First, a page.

Countering the Problem of Falsified and Substandard Drugs

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The adulteration and careless manufacture of medicines is an old problem, vastly aggravated by globalization. The US Food and Drug Administration commissioned the Institute of Medicine to investigate the global problem of falsified and substandard drugs, considering the causes and possible solutions to this international public health crisis. In its consensus report, the committee identified two main categories of drug quality failures of public health concern. Falsified drugs carry a false representation of identity or source; substandard drugs fail to meet the specifications set in the national pharmacopeia or the manufacturer’s dossier. In practice, these categories overlap, but they are sufficiently precise for public discourse.

It is difficult to measure the global market for falsified and substandard drugs, but there is good evidence that they are a problem in poor countries with weak drug regulatory systems. All classes of drugs are compromised, especially inexpensive antibacterial and antimalarial treatments. When fake antimicrobials contain sub-therapeutic doses of active ingredients, they encourage drug resistance, shortening the effective life of a drug and hastening the expense of new drug development. The trade in fake medicines erodes patient confidence in allopathic medicine and the public health system. The organized fraud that allows the drugs to circulate undermines all public institutions and conveys money and power to criminals.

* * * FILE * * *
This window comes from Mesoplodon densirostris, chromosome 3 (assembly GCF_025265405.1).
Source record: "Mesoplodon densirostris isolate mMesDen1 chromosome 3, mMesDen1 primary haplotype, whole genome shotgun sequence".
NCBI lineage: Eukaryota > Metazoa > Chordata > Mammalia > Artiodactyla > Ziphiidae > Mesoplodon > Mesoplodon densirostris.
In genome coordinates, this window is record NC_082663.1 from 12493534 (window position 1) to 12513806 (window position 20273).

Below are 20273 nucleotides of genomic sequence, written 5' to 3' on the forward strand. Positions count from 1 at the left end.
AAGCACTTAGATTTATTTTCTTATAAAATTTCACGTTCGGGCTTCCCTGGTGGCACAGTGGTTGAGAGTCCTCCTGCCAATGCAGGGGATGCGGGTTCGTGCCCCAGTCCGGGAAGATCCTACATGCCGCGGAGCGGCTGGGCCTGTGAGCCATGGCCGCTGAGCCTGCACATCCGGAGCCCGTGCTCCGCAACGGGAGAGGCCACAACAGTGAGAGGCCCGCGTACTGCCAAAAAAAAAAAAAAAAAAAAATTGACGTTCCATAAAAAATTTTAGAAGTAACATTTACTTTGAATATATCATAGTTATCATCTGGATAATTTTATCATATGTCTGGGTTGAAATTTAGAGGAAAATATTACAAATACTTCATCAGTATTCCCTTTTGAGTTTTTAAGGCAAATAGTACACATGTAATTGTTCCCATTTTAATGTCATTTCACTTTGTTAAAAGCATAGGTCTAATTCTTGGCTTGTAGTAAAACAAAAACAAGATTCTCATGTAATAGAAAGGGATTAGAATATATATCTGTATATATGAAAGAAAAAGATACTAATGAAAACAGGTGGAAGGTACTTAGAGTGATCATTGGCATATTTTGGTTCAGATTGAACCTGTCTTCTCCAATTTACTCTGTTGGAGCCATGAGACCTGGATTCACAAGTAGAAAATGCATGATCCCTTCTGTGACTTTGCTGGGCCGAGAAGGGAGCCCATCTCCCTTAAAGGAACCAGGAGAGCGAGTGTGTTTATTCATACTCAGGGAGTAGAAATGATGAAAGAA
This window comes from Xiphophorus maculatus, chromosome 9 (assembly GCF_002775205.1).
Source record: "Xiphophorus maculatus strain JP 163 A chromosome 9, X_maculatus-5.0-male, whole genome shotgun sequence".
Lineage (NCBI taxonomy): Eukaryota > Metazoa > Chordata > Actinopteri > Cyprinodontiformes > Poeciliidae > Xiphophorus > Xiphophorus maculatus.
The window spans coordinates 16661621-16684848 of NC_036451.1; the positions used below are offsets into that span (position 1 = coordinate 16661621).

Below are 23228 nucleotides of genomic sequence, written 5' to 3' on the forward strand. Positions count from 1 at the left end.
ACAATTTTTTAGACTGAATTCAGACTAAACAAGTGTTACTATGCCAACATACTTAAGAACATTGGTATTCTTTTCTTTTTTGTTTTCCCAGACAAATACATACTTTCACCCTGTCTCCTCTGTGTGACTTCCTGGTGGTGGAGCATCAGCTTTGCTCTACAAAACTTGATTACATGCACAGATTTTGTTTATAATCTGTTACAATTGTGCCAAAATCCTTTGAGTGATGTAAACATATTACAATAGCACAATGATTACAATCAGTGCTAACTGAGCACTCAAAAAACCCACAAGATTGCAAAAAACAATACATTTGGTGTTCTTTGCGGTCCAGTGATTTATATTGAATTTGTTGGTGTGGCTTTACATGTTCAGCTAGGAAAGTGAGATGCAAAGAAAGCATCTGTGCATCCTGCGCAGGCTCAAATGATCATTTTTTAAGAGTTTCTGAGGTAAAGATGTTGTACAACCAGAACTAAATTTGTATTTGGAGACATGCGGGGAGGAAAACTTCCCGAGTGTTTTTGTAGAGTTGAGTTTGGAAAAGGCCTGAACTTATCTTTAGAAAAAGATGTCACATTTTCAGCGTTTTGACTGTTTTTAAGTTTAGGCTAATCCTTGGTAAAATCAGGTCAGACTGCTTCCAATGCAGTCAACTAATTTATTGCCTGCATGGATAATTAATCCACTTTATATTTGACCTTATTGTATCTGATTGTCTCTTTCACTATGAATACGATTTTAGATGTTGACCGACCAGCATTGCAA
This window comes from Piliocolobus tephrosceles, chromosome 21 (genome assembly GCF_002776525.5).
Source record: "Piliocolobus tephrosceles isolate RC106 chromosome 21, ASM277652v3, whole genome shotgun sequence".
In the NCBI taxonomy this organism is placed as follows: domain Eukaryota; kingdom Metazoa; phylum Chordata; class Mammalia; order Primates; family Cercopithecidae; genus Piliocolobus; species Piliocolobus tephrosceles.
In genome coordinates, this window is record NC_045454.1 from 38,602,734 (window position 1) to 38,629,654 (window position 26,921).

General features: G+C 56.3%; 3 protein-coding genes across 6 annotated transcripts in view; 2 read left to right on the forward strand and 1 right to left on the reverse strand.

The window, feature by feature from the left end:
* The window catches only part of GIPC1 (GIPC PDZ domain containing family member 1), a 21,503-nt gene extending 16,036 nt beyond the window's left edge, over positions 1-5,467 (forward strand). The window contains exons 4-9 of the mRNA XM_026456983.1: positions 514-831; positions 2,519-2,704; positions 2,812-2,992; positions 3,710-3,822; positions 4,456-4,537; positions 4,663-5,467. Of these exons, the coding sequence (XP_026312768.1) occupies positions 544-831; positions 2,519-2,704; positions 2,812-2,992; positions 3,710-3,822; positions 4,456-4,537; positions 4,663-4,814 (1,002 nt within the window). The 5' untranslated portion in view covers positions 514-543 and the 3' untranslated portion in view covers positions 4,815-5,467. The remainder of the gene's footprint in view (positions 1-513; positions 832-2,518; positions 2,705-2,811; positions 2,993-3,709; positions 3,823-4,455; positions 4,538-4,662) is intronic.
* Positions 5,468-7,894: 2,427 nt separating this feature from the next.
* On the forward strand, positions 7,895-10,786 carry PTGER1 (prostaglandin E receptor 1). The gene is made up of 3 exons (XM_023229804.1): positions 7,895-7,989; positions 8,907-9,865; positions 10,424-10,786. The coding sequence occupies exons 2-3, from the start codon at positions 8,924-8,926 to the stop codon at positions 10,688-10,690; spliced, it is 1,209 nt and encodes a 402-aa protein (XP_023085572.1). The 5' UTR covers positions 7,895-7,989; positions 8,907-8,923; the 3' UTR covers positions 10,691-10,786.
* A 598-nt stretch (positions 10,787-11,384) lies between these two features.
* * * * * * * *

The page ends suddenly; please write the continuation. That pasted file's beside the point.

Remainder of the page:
Investment in drug manufacturing could improve drug quality in low- and middle-income countries, and development finance organizations are well positioned to make these investments. Changes to procurement practices could also help guarantee that honest manufacturers get the largest market share. Most of all, low- and middle-income countries need better regulatory systems. The first step to building these systems is developing a strategic plan for the agency improvement. Changes to the drug distribution system could protect the drugs supply. In the United States, licensing only wholesalers that meet National Association of Boards of Pharmacy accreditation standards would reduce the hazards of secondary wholesale, as would a congressionally mandated track-and-trace system. In developing countries, governments should use franchising, accreditation, low-interest loans, and task shifting to create an environment conducive to quality drug retail. There is also a need for sturdy and inexpensive detection technologies that can be used to detect fake medicines in the field. A WHO International Code of Practice on falsified and substandard drugs would facilitate international cooperation against falsified and substandard drugs.